Weiner v. Roof

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[L. A. No. 17299. In Bank. Mar. 5, 1942.]

THEODORE WEINER, Appellant v. J. B. ROOF et al., Defendants; CITIZENS NATIONAL TRUST & SAVINGS BANK (a National Banking Corporation), Respondent.


I. Gralla and Henry O. Wackerbarth for Appellant.

Chandler & Wright, John F. Gilbert and Oliver S. Northcote for Respondent.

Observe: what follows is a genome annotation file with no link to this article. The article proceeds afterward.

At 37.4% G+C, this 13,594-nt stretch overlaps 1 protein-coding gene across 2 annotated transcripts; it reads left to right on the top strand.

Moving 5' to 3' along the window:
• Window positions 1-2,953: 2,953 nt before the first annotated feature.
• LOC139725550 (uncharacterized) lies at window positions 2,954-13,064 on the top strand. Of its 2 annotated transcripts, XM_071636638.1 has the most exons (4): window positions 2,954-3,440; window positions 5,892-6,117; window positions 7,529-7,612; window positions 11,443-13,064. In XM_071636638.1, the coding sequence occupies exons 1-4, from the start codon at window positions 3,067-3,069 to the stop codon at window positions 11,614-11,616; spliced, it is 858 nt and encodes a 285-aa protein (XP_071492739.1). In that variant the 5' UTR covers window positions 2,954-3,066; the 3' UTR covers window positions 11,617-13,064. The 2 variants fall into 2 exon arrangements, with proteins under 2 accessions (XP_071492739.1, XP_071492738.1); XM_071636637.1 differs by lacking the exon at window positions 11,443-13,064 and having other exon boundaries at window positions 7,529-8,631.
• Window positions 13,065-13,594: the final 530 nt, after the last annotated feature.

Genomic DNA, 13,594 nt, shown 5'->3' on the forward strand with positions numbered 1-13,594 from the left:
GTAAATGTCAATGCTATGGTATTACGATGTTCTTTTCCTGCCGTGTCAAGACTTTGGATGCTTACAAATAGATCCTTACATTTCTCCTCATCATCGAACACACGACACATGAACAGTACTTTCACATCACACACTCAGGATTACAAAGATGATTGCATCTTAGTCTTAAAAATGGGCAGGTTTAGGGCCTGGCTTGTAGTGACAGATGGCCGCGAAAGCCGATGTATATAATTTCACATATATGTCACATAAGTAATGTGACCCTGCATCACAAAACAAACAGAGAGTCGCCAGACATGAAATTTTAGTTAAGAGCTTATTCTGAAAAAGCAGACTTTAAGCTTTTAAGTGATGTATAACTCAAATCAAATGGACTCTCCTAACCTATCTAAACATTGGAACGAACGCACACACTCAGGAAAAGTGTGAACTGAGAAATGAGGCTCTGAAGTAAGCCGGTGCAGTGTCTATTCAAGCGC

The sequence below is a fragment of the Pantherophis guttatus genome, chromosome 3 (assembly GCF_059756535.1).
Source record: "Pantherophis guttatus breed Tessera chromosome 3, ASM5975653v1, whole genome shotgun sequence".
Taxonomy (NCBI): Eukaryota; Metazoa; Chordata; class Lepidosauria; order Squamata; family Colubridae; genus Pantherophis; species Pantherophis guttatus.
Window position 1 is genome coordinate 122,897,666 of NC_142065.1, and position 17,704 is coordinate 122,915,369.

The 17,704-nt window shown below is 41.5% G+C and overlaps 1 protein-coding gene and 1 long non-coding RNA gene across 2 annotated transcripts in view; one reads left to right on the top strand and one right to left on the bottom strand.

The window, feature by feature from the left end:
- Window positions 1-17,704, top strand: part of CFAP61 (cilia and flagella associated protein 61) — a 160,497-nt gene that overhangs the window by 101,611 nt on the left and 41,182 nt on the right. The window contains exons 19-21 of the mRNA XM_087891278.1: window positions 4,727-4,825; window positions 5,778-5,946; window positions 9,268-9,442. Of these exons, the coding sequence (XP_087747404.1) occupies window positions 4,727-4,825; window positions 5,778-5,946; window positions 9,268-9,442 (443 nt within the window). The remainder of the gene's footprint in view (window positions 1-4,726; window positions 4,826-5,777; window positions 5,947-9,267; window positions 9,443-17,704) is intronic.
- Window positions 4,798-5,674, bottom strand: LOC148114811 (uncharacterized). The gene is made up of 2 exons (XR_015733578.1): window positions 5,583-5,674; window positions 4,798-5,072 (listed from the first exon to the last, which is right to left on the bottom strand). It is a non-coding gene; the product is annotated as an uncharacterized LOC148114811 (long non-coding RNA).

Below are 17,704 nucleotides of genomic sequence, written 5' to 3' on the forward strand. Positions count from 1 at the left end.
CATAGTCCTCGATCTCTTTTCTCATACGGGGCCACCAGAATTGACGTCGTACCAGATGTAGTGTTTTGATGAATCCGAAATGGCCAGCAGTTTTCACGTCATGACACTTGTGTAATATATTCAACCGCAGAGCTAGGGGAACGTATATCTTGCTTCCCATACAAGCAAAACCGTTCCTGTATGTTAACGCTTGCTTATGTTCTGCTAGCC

Joseph P. Connolly owned an 80-acre tract of unimproved land in Los Angeles, which he contracted to sell in 1927 to J. B. Roof, Incorporated, for $5,500 an acre plus one half the profits to be realized from the subdivision of the property and sale of the lots. To carry out the sale Connolly and J. B. Roof, Inc., set up a subdivision trust with the Farmers and Merchants National Bank of Los Angeles as trustee. Under the terms of the trust, J. B. Roof, Inc., was to subdivide the tract, construct street improvements at its own [19 Cal. 2d 750] expense, and sell the lots. The trustee was to execute the contracts of sale, make collections from the purchasers of the lots, pay to Connolly from these funds the amount owed him by J. B. Roof, Inc., for the land, and distribute the remainder to J. B. Roof, Inc. In 1929 the Farmers and Merchants National Bank assigned all its rights as trustee under the trust, including all previous contracts of purchase, to the Citizens National Trust and Savings Bank, and a new trust agreement was entered into between Connolly, J. B. Roof, Inc., and the Citizens Bank. Under the terms of this agreement the Citizens Bank, as trustee, held legal title to the property and made collections from the purchasers of the lots. From funds thus collected the trustee could reimburse itself for advances to the trust. As the funds were received, a portion was allocated to certain accounts for the payment of trust expenses, including fees and commissions of the trustee. Another portion was allocated to an account for payment of improvements. Connolly then received payment on the amount owed him by J. B. Roof, Inc., as purchase price of the land, including half the profits, and the remainder was paid to J. B. Roof, Inc. The trust recited that Connolly was indebted to the Citizens Bank in the sum of $225,000 and authorized the bank to apply Connolly's share of the collections as they were received toward payment of this debt. The payments thus received by the bank were treated as payments to Connolly of his share of the proceeds.